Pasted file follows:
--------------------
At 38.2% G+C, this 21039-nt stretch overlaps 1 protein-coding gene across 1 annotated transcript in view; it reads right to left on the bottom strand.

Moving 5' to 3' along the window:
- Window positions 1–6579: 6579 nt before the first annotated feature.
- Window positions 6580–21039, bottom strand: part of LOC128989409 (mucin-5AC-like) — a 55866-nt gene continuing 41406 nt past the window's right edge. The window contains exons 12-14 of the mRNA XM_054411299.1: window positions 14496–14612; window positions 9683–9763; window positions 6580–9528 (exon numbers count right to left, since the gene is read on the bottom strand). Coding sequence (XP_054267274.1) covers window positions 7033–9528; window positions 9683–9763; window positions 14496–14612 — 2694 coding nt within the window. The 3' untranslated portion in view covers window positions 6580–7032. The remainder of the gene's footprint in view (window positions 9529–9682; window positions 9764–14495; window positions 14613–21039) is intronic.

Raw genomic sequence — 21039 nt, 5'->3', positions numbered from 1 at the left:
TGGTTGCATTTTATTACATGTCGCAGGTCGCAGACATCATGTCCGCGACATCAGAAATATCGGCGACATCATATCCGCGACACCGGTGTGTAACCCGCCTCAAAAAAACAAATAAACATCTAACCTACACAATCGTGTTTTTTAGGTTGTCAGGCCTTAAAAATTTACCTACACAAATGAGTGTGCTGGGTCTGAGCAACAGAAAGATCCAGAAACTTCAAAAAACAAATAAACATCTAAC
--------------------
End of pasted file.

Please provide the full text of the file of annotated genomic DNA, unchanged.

At 38.2% G+C, this 21039-nt stretch overlaps 1 protein-coding gene across 1 annotated transcript in view; it reads right to left on the bottom strand.

Moving 5' to 3' along the window:
- Window positions 1–6579: 6579 nt before the first annotated feature.
- Window positions 6580–21039, bottom strand: part of LOC128989409 (mucin-5AC-like) — a 55866-nt gene continuing 41406 nt past the window's right edge. The window contains exons 12-14 of the mRNA XM_054411299.1: window positions 14496–14612; window positions 9683–9763; window positions 6580–9528 (exon numbers count right to left, since the gene is read on the bottom strand). Coding sequence (XP_054267274.1) covers window positions 7033–9528; window positions 9683–9763; window positions 14496–14612 — 2694 coding nt within the window. The 3' untranslated portion in view covers window positions 6580–7032. The remainder of the gene's footprint in view (window positions 9529–9682; window positions 9764–14495; window positions 14613–21039) is intronic.

Raw genomic sequence — 21039 nt, 5'->3', positions numbered from 1 at the left:
TGGTTGCATTTTATTACATGTCGCAGGTCGCAGACATCATGTCCGCGACATCAGAAATATCGGCGACATCATATCCGCGACACCGGTGTGTAACCCGCCTCAAAAAAACAAATAAACATCTAACCTACACAATCGTGTTTTTTAGGTTGTCAGGCCTTAAAAATTTACCTACACAAATGAGTGTGCTGGGTCTGAGCAACAGAAAGATCCAGAAACTTCAAAAAACAAATAAACATCTAAC